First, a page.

On Dec. 19, while many of us were spending time at home with our families and loved ones, Israel Defense Forces troops were raiding the home of Ahed Tamimi in order to arrest her. Her crime? A slap in the face of an Israeli soldier who represents the occupying force that has dictated every aspect of her life since birth. Only an hour earlier, a soldier — part of the same force — shot her cousin Mohammed, putting him in a coma.
A 17-year-old girl from Nabi Saleh, Occupied Palestine, Tamimi has spent every second of her life resisting the Israeli occupation. In her words: “I see settlers every day, sitting, swimming and playing on my land while I am afraid one of us will be killed.”
After being arrested in the middle of the night, the family’s computers and cameras were confiscated from their home; Tamimi’s brother and mother were also allegedly beat during the raid. Tamimi is now being held at Ofer Prison, an Israeli detention facility. To make matters worse, without a permit from the Israeli government, her own father cannot visit her. As if to steal even more of her childhood away from her, Israeli courts originally first set her trial for Jan. 31 — Tamimi’s 17th birthday. Her birthday present this year was a delayed trial now rescheduled for Feb. 13.
Israeli forces didn’t stop with just Tamimi; following her arrest, Tamimi’s mother Nariman and cousins Mohammed, Nour, Izz and Moatasem, as well as her father Bassem have also been arrested.
Tamimi’s case is not an isolated incident. In our opinion, it is representative of the policies implemented to systematically ethnically cleanse Palestinians from their land. In a mockery of “due process”, Israeli military courts have a near 100 percent conviction rate. From January to May 2017, 331 Palestinian children have been jailed by Israel, some even without charge or trial. These children’s “crimes”? Defending their families’ homes, their lives and their dignity.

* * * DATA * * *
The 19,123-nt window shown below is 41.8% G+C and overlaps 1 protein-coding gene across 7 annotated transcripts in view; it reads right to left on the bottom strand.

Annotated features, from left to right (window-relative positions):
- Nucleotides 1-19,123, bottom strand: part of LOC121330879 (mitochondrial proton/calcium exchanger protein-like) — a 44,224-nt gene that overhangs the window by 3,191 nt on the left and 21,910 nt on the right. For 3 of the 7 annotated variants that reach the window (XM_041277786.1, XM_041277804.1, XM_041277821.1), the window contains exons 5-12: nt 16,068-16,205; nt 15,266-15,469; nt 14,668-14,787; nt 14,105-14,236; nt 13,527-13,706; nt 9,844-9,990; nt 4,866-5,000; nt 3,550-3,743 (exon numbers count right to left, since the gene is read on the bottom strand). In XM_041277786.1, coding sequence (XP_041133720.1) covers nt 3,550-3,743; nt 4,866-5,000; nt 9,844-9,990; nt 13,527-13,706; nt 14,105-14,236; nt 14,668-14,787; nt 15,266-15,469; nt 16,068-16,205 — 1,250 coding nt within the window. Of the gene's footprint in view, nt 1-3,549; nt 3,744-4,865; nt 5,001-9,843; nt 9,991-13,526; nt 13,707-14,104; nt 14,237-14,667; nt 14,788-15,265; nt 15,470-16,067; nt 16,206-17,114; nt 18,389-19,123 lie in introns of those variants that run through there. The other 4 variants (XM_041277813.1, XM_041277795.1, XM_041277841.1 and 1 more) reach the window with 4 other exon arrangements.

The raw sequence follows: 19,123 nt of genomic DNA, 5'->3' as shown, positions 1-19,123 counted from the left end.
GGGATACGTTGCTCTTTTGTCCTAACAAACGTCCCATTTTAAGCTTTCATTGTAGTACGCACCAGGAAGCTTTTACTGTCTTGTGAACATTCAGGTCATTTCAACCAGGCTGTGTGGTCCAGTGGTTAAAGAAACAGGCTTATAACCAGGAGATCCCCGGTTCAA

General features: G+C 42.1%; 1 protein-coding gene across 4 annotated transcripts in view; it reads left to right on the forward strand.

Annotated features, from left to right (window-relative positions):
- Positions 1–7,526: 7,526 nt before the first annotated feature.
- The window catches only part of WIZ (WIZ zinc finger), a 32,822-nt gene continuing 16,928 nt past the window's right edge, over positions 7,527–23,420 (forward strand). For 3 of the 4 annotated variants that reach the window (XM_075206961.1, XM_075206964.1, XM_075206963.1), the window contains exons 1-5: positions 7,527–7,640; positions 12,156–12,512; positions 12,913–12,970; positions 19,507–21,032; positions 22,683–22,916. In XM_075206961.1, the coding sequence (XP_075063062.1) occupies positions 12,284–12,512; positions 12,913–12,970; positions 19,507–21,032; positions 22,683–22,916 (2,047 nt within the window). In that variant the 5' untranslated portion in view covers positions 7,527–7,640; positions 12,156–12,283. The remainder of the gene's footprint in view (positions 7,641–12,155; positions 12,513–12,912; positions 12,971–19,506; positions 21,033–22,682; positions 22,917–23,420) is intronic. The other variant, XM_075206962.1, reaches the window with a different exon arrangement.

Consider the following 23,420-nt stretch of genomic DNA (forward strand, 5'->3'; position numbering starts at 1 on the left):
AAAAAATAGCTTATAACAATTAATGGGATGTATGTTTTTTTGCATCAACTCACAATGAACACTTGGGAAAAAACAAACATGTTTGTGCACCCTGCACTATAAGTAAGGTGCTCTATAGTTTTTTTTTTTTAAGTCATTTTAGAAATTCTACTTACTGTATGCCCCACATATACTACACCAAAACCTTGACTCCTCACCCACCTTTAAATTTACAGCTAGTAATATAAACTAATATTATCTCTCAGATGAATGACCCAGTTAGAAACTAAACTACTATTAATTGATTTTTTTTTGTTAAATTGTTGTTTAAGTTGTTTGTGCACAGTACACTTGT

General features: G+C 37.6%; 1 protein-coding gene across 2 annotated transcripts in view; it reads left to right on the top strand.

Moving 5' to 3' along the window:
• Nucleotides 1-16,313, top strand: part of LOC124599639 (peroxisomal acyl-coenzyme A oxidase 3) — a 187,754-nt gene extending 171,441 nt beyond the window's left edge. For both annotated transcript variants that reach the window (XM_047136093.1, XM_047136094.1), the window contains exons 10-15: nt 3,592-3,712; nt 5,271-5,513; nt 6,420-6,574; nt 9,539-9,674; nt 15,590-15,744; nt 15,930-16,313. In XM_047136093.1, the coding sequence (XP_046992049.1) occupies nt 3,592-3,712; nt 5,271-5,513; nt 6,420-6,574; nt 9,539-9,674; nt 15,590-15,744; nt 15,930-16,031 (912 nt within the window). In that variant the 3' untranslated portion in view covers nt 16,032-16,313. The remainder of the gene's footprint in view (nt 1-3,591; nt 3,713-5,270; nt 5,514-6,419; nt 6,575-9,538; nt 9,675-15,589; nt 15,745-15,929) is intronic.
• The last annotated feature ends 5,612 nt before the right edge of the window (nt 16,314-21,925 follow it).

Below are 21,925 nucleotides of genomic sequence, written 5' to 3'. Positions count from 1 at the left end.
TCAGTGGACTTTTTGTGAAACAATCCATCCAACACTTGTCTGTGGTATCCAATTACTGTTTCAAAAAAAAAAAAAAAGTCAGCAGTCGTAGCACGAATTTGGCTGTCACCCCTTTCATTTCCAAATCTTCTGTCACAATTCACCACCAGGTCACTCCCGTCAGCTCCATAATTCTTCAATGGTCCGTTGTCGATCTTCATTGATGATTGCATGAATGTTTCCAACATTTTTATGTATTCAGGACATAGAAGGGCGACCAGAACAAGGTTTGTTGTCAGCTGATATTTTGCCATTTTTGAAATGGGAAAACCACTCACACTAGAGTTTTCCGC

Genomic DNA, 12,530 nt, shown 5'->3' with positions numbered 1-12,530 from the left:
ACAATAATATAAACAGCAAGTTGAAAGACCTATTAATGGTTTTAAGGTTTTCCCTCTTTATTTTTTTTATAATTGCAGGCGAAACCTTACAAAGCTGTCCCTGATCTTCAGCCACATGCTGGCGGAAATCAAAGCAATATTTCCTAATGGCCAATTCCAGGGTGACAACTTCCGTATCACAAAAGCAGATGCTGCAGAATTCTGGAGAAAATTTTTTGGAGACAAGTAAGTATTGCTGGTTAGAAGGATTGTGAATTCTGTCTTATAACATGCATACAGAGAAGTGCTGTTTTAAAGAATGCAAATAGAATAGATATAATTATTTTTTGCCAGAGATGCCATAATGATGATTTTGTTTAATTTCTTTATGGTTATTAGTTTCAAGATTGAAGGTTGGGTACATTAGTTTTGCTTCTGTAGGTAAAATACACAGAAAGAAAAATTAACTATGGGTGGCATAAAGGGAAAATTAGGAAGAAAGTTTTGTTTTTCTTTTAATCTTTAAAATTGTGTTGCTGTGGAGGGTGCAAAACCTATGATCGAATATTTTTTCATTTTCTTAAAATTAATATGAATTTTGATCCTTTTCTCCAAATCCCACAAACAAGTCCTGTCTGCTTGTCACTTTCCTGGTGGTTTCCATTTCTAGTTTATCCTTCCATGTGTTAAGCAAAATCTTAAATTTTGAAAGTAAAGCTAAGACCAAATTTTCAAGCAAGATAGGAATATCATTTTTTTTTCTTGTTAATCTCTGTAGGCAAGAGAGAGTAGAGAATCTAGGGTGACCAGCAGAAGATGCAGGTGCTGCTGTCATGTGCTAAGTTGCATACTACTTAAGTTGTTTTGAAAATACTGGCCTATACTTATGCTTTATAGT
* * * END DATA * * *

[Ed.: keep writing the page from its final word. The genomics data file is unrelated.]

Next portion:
We are grateful to Rep. Barbara Lee, D-Oakland, for co-sponsoring the Promoting Human Rights by Ending Israeli Military Detention of Palestinian Children Act, but more must be done. U.S. tax dollars fund and maintain the structure of violence that Tamimi was subjected to. We cannot stay silent while these injustices take place; we demand that our elected representatives vocally address the issues of human rights violations, mass incarceration and military occupations of indigenous peoples in the United States and around the world. We ask that Lee work proactively to pass this bill and use her position to spread awareness about the United States’ direct complicity in Tamimi’s case and others like her.
If the UC Board of Regents had any form of accountability to the students it claims to represent, we would also call on them to divest from companies that profit from and are complicit in the Israeli apartheid regime. With a tuition hike looming on the horizons, it’s important to understand that this is where our tuition dollars are going. Let’s put our money where our mouth is and divest from companies and regimes that fundamentally go against everything we stand for as individuals. Tamimi’s slap in the face of the Israeli soldier should really be a slap in the face for us all — a much-needed wake up call out of apathy, silence and complicity. If any of us can claim to care about human rights, now is the time to act: for Tamimi and her family, for every child suffering under the violence of occupation and for every Palestinian who dares to demand justice for themselves.
Sandra Alberts, Michael Andrews, Alice Thomas, and Natalie Anderson are undergraduate students at UC Berkeley.